How to set a surprise exam

Mind 108 (432):647-703 (1999)
Abstract
The professor announces a surprise exam for the upcoming week; her clever student purports to demonstrate by reductio that she cannot possibly give such an exam. Diagnosing his puzzling argument reveals a deeper puzzle: Is the student justified in believing the announcement? It would seem so, particularly if the upcoming 'week' is long enough. On the other hand, a plausible principle states that if, at the outset, the student is justified in believing some proposition, then he is also justified in believing that he will continue to be justified in believing that proposition. It follows from this 'confidence' principle that the student is not justified in believing the announcement, regardless of the number of days in the week. I argue that the key to resolving this dilemma is to distinguish the confidence principle from a slightly weaker principle governing the student's justified degrees of belief. Representing these degrees of belief as probabilities, and taking 'justified belief' to mean 'justified degree of belief above a certain threshold', I show that we can uphold the weaker, probabilistic analog to the confidence principle, and maintain that, provided the 'week' is long enough, the student can justifiably believe the announcement. The resulting probabilistic analysis of the story leads to a new diagnosis of the logical flaw in the student's reasoning, and suggests, finally, that even those early stages of it which are logically impeccable exhibit another kind of flaw: circularity.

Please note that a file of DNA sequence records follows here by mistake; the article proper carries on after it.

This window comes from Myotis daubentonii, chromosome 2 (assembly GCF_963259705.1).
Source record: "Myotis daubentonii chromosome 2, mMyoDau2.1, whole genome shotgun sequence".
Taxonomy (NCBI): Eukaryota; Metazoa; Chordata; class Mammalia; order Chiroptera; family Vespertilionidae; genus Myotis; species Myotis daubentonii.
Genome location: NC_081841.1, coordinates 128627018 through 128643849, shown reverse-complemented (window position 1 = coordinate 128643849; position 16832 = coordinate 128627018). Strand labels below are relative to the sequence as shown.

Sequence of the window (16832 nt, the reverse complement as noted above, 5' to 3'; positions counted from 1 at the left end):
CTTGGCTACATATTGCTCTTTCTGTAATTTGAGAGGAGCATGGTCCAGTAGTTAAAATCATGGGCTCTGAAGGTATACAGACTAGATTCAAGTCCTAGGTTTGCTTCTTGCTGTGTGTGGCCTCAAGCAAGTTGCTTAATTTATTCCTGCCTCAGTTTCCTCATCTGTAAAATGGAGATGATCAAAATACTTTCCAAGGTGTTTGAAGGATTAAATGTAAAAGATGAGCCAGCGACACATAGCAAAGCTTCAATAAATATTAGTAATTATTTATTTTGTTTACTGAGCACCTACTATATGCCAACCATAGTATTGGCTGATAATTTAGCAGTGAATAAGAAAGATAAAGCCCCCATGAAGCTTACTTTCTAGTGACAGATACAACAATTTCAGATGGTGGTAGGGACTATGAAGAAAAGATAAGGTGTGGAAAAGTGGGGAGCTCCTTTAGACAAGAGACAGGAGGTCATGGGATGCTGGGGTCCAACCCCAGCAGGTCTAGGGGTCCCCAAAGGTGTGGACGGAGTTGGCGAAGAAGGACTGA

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Citations of this work BETA
Ken Levy (2009). The Solution to the Surprise Exam Paradox. Southern Journal of Philosophy 47 (2):131-158.
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